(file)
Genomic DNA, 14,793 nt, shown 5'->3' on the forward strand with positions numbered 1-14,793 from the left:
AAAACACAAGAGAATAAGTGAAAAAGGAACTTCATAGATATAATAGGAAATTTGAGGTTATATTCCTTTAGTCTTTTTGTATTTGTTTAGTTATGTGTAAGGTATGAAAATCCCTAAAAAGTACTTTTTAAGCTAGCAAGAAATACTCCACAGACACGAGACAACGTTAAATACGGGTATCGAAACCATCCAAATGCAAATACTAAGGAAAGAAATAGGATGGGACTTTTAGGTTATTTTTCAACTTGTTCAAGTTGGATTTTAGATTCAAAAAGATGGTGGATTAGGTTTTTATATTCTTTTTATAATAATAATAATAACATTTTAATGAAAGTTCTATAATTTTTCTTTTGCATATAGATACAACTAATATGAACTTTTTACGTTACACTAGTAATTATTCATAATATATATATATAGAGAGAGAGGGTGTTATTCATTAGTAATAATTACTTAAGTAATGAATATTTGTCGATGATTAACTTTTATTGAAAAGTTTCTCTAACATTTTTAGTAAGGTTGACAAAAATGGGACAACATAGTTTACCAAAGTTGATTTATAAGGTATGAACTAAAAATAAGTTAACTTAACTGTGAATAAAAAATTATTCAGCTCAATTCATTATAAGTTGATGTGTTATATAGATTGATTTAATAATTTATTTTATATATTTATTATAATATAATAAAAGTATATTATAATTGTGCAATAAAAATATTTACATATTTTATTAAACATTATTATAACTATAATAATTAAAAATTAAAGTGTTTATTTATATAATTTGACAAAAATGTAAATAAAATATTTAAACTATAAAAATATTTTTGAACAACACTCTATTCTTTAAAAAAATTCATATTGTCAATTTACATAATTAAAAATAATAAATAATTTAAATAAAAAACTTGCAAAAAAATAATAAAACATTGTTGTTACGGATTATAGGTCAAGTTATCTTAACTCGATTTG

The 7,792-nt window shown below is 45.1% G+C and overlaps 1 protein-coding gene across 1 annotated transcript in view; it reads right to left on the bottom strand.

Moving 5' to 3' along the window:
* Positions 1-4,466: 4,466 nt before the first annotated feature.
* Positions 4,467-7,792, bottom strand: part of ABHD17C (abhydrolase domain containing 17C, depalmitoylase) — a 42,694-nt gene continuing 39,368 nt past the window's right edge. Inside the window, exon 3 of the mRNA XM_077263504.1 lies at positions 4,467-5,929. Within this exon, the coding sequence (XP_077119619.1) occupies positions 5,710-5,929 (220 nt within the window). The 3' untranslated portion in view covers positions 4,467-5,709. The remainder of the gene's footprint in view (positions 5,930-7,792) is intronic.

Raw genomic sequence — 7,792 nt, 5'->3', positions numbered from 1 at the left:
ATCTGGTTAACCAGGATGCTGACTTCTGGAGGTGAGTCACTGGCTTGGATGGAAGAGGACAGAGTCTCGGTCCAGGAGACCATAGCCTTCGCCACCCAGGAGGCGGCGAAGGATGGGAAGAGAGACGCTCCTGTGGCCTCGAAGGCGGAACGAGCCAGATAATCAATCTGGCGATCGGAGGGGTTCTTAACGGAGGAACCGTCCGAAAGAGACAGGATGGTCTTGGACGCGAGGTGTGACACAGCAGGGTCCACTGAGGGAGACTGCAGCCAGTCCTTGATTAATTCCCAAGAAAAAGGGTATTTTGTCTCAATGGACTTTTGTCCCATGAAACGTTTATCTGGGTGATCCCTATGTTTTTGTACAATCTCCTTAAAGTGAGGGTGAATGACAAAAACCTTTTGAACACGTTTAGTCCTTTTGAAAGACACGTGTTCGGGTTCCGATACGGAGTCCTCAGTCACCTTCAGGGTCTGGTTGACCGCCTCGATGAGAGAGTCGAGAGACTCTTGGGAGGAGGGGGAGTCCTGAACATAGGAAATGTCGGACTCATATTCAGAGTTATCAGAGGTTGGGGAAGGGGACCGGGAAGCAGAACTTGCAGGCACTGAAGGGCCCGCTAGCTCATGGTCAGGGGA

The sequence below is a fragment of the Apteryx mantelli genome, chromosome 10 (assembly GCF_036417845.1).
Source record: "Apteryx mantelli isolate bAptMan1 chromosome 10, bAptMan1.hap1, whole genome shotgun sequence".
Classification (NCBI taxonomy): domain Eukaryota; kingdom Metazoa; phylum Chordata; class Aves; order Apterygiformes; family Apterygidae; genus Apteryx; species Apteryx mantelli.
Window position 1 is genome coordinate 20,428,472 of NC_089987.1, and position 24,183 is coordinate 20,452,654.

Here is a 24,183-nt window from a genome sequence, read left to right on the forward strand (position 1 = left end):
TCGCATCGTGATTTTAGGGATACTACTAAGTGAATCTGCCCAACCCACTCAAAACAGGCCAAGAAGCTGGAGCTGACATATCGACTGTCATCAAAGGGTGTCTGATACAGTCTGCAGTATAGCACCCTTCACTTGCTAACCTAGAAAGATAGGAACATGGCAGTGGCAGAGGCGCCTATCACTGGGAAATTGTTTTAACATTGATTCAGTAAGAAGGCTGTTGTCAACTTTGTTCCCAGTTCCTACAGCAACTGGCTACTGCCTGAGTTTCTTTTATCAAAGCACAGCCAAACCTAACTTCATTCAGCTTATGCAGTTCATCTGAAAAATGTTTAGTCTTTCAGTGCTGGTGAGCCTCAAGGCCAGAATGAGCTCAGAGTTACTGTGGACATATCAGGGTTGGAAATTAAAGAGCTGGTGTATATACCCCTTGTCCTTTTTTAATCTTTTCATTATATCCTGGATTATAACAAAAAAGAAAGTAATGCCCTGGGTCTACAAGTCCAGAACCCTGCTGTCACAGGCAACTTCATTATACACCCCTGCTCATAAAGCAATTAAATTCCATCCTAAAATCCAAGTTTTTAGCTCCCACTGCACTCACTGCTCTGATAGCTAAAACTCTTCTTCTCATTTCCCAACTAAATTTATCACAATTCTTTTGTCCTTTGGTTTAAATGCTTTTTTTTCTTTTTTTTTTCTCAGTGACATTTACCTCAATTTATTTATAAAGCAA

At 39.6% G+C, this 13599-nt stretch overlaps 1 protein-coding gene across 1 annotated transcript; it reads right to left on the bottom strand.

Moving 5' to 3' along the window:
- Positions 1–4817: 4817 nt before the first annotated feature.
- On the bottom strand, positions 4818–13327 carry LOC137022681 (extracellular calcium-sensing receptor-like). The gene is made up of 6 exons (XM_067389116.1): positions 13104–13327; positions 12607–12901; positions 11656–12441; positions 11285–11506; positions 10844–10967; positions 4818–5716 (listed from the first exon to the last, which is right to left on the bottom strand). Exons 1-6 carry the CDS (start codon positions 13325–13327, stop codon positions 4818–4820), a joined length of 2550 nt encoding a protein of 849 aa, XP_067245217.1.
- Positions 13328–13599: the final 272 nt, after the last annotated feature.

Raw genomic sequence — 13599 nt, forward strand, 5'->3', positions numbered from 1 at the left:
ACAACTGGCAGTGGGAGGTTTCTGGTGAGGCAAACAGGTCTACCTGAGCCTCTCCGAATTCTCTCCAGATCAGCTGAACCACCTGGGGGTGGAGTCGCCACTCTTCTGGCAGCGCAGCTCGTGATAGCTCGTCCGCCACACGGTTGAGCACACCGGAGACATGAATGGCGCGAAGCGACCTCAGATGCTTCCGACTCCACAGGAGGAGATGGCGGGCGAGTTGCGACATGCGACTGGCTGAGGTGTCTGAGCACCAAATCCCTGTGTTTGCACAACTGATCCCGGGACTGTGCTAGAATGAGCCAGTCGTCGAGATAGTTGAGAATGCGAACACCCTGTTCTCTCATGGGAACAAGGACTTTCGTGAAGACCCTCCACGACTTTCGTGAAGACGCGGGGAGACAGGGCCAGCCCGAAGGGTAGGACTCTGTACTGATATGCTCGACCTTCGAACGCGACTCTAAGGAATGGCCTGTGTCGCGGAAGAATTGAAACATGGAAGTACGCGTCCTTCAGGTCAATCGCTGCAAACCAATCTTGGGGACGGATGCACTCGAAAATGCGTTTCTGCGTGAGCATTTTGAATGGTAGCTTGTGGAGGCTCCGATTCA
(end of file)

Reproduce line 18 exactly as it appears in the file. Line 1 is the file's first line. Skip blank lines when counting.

- On the bottom strand, positions 4818–13327 carry LOC137022681 (extracellular calcium-sensing receptor-like). The gene is made up of 6 exons (XM_067389116.1): positions 13104–13327; positions 12607–12901; positions 11656–12441; positions 11285–11506; positions 10844–10967; positions 4818–5716 (listed from the first exon to the last, which is right to left on the bottom strand). Exons 1-6 carry the CDS (start codon positions 13325–13327, stop codon positions 4818–4820), a joined length of 2550 nt encoding a protein of 849 aa, XP_067245217.1.